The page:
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Drop the Technique. Just Dance.

Parivrtta Janu Sirsasana

I typically think of Jason as the contrarian in the family. He’s insightful and he excels at communication – especially when it goes against the grain. Last week, Jason wrote In Praise of the Quiet Class, a piece that talks about how, contrary to modern yoga norms, he’s never played music during yoga class in his 20 years as a teacher.

And as I read it, I found that my own inner contrarian was rising up to meet his contrarian. So, I wanted to add my voice to the topic. You see, I truly enjoy and value taking yoga classes with music from time to time. So much so that I interviewed Stephanie Snyder for the podcast this week to talk about how she does it so skillfully.

Stephanie talks thoughtfully about why she includes music in class: Chanting and playing music help facilitate rhythmic breathing. Music can be a great bridge for folks who aren’t ready yet for complete silence. And it can evoke emotion that can draw people into themselves and into a more inquisitive, receptive state.

You can hear her talk about all this more articulately than I on the podcast. But what drew me to stay up late on a Monday night writing this for all of you was the following little revelation that I can’t shake.

Drop the Technique and Just Dance
I studied ballet through my whole childhood. By the time I was 12, I was dancing seven days a week and spending all day Saturday and Sunday training and rehearsing. When you take a ballet class, you begin with the technique at the barre. You meticulously warm up your feet, ankles, legs. Eventually, you move to the center of the room and continue honing your technique – pirouettes, arabesques, more tendus. You drill and repeat, drill and repeat.

Then, at a certain point, you learn a piece of choreography and you DANCE. You let go of the inner critic that hounds you about your knock-knees or your pronated feet and you put all of the steps together and you express yourself through your body. It’s FUN and the music is beautiful and there’s a levity in the room that fuels everyone simultaneously.

Clearly, there’s a place for that single-pointed focus on technique just as there’s a place for letting go and dancing. The closest I’ve come to that feeling of letting go of my inner taskmaster during yoga is in classes with music. I love technique-oriented yoga classes. They hone my focus and affirm to my ego that says, ‘You’re trying really hard therefore you are doing something right in your life!’

I also love classes with a good playlist because they allow me to drop my technique and just be in my body moving, breathing, and doing the yoga poses that I’ve drilled and repeated for the past 20 years. During certain times in my life or even certain times of day (like after a long day of work and commuting), I want to drop the technique and just dance. I want to forget about my fussy wrists and my crappy backbends and I want to move and breathe and express – even if, especially if nobody’s watching.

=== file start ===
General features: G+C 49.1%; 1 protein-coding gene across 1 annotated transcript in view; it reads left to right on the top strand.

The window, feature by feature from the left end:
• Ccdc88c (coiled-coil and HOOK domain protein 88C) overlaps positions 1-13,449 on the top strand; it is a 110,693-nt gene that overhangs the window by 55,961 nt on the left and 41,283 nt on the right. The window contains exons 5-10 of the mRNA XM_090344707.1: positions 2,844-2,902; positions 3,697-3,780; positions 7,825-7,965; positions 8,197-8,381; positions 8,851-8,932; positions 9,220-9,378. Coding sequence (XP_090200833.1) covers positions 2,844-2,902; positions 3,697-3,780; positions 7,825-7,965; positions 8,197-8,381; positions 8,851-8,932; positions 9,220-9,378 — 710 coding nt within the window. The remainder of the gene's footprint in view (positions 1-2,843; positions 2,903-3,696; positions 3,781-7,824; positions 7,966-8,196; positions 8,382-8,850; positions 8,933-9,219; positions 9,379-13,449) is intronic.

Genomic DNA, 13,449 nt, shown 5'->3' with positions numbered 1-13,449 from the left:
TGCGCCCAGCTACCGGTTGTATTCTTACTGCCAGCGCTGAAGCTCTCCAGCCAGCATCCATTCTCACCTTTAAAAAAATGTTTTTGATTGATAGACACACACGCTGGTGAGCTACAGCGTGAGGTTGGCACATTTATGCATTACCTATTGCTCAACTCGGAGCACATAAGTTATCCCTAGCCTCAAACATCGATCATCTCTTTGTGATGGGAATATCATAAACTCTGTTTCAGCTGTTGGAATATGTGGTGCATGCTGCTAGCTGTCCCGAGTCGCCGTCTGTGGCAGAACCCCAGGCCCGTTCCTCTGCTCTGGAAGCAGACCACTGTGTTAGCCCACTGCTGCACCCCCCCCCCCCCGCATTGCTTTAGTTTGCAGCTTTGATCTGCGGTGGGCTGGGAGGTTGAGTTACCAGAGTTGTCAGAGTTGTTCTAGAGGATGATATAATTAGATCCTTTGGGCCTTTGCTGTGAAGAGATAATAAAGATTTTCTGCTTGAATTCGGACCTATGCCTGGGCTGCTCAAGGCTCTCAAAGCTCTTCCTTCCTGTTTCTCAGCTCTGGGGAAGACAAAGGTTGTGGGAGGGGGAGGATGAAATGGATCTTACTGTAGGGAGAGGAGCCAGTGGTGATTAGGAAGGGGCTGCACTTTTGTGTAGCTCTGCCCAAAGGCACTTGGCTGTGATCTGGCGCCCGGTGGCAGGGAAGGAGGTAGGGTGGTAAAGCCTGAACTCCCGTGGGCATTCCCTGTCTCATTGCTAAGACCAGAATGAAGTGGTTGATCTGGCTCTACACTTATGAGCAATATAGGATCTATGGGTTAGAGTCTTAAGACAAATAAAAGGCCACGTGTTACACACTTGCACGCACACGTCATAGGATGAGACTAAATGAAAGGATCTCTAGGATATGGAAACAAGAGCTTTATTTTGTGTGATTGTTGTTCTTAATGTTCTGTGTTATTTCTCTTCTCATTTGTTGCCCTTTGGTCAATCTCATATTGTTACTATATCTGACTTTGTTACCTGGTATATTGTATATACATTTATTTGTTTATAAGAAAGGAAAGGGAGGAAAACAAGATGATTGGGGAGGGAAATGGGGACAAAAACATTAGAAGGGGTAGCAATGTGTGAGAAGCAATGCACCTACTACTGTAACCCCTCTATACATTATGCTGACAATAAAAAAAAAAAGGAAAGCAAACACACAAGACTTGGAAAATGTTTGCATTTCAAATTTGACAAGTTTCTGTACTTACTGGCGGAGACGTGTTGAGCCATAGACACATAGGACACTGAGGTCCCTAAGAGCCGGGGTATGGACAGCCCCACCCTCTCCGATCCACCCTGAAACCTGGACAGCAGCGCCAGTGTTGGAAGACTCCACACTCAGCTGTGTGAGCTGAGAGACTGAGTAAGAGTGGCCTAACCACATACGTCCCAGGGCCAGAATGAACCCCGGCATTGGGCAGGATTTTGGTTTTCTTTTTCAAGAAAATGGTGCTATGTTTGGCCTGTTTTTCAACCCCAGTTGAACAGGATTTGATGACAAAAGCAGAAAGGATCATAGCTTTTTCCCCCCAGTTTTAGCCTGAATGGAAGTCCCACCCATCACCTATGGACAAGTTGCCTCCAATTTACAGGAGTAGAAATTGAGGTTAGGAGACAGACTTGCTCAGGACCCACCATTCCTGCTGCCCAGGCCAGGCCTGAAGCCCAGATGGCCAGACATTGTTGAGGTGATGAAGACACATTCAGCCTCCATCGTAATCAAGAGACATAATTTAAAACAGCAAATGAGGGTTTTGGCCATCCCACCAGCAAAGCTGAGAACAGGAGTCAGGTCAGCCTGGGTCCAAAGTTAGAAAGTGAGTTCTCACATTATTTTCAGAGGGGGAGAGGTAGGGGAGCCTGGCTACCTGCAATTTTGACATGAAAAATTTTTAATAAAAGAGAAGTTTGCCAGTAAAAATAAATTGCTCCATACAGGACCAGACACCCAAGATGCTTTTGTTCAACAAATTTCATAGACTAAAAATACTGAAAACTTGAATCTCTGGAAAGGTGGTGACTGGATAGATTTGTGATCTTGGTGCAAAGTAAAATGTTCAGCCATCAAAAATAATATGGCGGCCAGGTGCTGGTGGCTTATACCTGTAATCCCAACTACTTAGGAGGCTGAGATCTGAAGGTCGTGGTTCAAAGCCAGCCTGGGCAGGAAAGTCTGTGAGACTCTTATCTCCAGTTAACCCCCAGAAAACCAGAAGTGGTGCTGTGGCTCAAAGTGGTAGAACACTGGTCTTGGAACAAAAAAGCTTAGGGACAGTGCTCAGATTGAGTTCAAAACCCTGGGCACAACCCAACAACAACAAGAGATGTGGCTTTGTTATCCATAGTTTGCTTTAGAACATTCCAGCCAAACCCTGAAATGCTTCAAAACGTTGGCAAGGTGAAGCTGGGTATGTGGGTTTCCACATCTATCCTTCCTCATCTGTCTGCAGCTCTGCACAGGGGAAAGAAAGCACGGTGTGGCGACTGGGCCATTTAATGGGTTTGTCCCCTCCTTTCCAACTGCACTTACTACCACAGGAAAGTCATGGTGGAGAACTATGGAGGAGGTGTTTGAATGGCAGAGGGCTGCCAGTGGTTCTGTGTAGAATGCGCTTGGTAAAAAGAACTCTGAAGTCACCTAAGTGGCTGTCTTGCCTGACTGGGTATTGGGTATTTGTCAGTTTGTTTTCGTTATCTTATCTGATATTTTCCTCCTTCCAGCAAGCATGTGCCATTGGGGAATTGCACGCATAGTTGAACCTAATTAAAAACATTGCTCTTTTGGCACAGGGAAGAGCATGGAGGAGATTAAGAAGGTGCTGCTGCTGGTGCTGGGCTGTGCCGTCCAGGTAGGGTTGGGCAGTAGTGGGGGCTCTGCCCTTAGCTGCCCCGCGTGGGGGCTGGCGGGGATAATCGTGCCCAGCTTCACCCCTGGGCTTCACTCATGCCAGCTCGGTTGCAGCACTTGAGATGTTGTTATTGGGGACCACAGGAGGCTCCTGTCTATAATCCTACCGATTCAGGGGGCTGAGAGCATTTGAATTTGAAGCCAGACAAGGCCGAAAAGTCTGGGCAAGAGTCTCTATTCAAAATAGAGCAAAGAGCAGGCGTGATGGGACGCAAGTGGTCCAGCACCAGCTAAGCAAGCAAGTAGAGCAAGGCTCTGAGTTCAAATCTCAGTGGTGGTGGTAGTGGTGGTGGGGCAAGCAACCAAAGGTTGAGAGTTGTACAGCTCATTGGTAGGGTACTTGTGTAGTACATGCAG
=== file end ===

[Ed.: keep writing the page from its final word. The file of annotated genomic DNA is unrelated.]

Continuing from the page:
Like Jason, I know there’s a place for both quiet and music-filled yoga classes. And if you only practice to music, I implore you to consider adding a few minutes of pranayama or meditation in silence to the beginning or end of your day or your practice session.

But if you’ve never tried a yoga class to music? Or if you had a bad experience 10 years ago? It might be worth trying again. You might just unlock some moving, breathing, emotive part of you that’s not of the mind, but of the moment.

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Episode 32: Stephanie Snyder — How Chanting & Playlists Create Connection

I know, I KNOW, my husband wrote an extremely popular blog post recently on why he has never played music in his nearly 20 years of teaching yoga. And yes, it’s been one of our most popular posts to date with more than 3,000 shares.

So, I guess this makes me the family contrarian: I like going to classes with music. And not all classes with music are loud or distracting or counterproductive to introspection. On this episode I decided to talk to Stephanie Snyder, someone I think of as the queen of the playlist. She offers her intention behind including music in class, her thoughts on the tradition of sound in yoga, plus she was kind enough to share some of the mistakes she’s made over the years.